Category Archives: Furniture of Necessity

500 Years is a Decent Run

 

Posted in Furniture of Necessity | 20 Comments

You Cannot Design Your Way Out of Your Own Time

“An artist who could not stop himself, (Hans) Wegner was busting with ideas he had to express. Although a functionalist, he was not a rational dogmatist like many of Kaare Klint’s students. His furnishings were always created with the greatest … Continue reading

Posted in Furniture of Necessity | 14 Comments

The Brides Have Hit Glass

For the last six months, my teaching schedule has been light – I’ve had to cancel a bunch of trips to assist with some serious medical issues in my immediate family. As an odd result, I’ve had a luxurious amount … Continue reading

Posted in Furniture of Necessity | 77 Comments

45-second Furniture

My youngest daughter, Katy, has been taking art classes at the Cincinnati Art Academy this summer, so I have been duplicating some of her interesting exercises while she’s in bed or not watching. Last week, her instructor made them engage … Continue reading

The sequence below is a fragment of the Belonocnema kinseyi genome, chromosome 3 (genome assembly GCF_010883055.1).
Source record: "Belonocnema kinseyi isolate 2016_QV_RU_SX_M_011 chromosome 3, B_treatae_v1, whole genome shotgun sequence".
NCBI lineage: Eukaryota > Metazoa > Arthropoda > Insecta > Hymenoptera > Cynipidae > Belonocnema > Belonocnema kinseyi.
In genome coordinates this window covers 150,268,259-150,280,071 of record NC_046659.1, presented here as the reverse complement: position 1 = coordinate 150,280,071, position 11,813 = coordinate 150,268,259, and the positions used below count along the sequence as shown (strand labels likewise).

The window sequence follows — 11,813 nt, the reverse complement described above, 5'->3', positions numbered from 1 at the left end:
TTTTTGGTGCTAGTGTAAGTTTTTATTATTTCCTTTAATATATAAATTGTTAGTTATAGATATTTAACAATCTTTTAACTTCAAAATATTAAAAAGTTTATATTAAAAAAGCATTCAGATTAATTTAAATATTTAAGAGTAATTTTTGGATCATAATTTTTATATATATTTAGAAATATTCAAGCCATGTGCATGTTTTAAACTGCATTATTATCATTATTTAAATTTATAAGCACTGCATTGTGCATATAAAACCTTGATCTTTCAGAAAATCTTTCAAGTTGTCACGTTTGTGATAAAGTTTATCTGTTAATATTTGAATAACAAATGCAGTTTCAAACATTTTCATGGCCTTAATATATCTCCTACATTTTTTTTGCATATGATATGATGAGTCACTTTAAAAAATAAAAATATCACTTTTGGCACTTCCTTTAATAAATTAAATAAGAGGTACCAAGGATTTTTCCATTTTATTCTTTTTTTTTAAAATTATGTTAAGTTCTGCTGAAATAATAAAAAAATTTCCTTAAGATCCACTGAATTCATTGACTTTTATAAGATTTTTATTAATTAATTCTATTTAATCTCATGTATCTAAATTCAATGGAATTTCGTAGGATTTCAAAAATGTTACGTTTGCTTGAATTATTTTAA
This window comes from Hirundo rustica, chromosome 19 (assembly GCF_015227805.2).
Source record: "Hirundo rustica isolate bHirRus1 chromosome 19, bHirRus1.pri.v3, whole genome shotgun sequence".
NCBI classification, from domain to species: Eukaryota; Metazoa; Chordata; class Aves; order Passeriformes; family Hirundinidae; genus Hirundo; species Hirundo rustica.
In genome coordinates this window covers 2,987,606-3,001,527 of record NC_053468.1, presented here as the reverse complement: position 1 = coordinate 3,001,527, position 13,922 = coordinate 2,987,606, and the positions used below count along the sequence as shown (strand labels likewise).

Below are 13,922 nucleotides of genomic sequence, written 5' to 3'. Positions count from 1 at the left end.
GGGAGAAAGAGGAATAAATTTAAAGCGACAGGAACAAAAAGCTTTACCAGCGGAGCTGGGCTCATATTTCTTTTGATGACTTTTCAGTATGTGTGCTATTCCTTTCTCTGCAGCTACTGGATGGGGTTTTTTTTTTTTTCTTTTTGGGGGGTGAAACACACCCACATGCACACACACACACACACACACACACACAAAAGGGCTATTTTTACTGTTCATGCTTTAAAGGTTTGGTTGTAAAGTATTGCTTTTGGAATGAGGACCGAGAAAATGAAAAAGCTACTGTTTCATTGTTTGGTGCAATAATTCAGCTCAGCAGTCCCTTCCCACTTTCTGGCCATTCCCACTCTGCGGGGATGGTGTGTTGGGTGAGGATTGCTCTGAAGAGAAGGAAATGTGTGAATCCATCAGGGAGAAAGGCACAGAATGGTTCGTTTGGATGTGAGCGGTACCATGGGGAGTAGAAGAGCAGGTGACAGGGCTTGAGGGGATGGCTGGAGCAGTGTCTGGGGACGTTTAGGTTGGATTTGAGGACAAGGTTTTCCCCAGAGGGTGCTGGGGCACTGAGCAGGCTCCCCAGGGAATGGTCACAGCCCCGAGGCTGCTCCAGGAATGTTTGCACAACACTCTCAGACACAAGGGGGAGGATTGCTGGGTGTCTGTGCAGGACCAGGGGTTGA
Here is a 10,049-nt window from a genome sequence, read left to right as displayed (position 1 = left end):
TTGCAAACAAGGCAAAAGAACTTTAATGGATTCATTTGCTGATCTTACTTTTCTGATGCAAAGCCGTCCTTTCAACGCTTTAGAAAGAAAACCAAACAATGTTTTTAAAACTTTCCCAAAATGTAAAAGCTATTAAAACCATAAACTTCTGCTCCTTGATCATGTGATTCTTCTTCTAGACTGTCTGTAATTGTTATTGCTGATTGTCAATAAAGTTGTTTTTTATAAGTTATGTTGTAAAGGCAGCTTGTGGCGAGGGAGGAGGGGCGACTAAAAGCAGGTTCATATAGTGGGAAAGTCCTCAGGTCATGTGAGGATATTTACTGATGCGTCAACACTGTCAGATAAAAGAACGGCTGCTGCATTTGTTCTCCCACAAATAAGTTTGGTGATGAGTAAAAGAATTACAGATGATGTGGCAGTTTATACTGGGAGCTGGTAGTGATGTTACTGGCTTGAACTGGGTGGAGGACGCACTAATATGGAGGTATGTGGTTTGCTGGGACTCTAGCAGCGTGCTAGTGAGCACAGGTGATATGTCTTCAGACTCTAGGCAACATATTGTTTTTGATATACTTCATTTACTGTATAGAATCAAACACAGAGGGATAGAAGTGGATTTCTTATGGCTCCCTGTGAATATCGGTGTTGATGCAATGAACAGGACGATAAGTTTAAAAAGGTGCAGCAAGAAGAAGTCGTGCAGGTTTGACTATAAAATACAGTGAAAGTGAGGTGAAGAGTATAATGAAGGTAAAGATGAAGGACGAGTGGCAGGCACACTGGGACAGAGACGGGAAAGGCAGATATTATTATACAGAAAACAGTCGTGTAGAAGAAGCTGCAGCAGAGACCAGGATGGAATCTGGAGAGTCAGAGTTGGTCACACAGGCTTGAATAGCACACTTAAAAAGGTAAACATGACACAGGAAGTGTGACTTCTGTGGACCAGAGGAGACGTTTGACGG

Posted in Furniture of Necessity | 15 Comments

A Platform, a Box or Both

“Nearly all articles of free-standing furniture are variations on two basic shapes: a platform or a box.” — John Gloag, “A Social History of Furniture Design: From B.C. 1300 to A.D. 1960” (Crown). One caveat, Mr. Gloag. Some pieces of … Continue reading

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As Natural as a Yale Lock

If ordinary applied art has a personal stamp, this means that it is incomplete. The artist has not gotten past his mistakes or arrived at the typical solution that is just as ordinary and natural in form as a Yale … Continue reading

Posted in Furniture of Necessity | 23 Comments

Harmless Christmas Pamphlet, 1927

“By making this chair five times as expensive, three times as heavy, half as comfortable, and as quarter as beautiful, an architect can very well win himself a name.” — Poul Henningsen (1894-1967), Danish author, architect and critic, in Kritisk … Continue reading

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